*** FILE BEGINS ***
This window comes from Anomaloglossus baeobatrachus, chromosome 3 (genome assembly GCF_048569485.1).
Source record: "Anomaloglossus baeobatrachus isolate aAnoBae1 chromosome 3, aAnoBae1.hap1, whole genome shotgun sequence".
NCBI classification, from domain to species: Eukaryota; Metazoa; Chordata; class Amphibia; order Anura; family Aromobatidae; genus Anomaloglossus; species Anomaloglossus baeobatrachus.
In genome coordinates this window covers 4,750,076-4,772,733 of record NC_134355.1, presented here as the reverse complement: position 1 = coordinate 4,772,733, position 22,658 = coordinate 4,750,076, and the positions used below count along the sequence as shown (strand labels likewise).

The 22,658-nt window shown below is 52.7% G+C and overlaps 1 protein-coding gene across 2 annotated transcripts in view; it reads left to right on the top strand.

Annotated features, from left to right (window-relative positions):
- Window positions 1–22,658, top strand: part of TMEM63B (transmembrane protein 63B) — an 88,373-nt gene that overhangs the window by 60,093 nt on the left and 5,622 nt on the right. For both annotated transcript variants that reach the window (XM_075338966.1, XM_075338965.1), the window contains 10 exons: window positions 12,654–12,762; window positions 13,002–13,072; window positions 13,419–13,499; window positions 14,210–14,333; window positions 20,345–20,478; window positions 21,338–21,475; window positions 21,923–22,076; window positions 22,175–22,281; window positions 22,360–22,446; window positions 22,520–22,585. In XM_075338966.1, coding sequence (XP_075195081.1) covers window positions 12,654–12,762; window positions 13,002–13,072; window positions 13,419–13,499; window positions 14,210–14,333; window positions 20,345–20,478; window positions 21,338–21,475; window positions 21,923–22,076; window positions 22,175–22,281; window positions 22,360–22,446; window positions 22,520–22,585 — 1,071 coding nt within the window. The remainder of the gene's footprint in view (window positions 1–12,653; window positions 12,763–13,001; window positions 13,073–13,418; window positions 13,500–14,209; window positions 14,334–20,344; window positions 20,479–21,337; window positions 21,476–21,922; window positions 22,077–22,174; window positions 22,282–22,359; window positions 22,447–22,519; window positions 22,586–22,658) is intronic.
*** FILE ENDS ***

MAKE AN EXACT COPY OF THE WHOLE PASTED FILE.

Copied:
This window comes from Anomaloglossus baeobatrachus, chromosome 3 (genome assembly GCF_048569485.1).
Source record: "Anomaloglossus baeobatrachus isolate aAnoBae1 chromosome 3, aAnoBae1.hap1, whole genome shotgun sequence".
NCBI classification, from domain to species: Eukaryota; Metazoa; Chordata; class Amphibia; order Anura; family Aromobatidae; genus Anomaloglossus; species Anomaloglossus baeobatrachus.
In genome coordinates this window covers 4,750,076-4,772,733 of record NC_134355.1, presented here as the reverse complement: position 1 = coordinate 4,772,733, position 22,658 = coordinate 4,750,076, and the positions used below count along the sequence as shown (strand labels likewise).

The 22,658-nt window shown below is 52.7% G+C and overlaps 1 protein-coding gene across 2 annotated transcripts in view; it reads left to right on the top strand.

Annotated features, from left to right (window-relative positions):
- Window positions 1–22,658, top strand: part of TMEM63B (transmembrane protein 63B) — an 88,373-nt gene that overhangs the window by 60,093 nt on the left and 5,622 nt on the right. For both annotated transcript variants that reach the window (XM_075338966.1, XM_075338965.1), the window contains 10 exons: window positions 12,654–12,762; window positions 13,002–13,072; window positions 13,419–13,499; window positions 14,210–14,333; window positions 20,345–20,478; window positions 21,338–21,475; window positions 21,923–22,076; window positions 22,175–22,281; window positions 22,360–22,446; window positions 22,520–22,585. In XM_075338966.1, coding sequence (XP_075195081.1) covers window positions 12,654–12,762; window positions 13,002–13,072; window positions 13,419–13,499; window positions 14,210–14,333; window positions 20,345–20,478; window positions 21,338–21,475; window positions 21,923–22,076; window positions 22,175–22,281; window positions 22,360–22,446; window positions 22,520–22,585 — 1,071 coding nt within the window. The remainder of the gene's footprint in view (window positions 1–12,653; window positions 12,763–13,001; window positions 13,073–13,418; window positions 13,500–14,209; window positions 14,334–20,344; window positions 20,479–21,337; window positions 21,476–21,922; window positions 22,077–22,174; window positions 22,282–22,359; window positions 22,447–22,519; window positions 22,586–22,658) is intronic.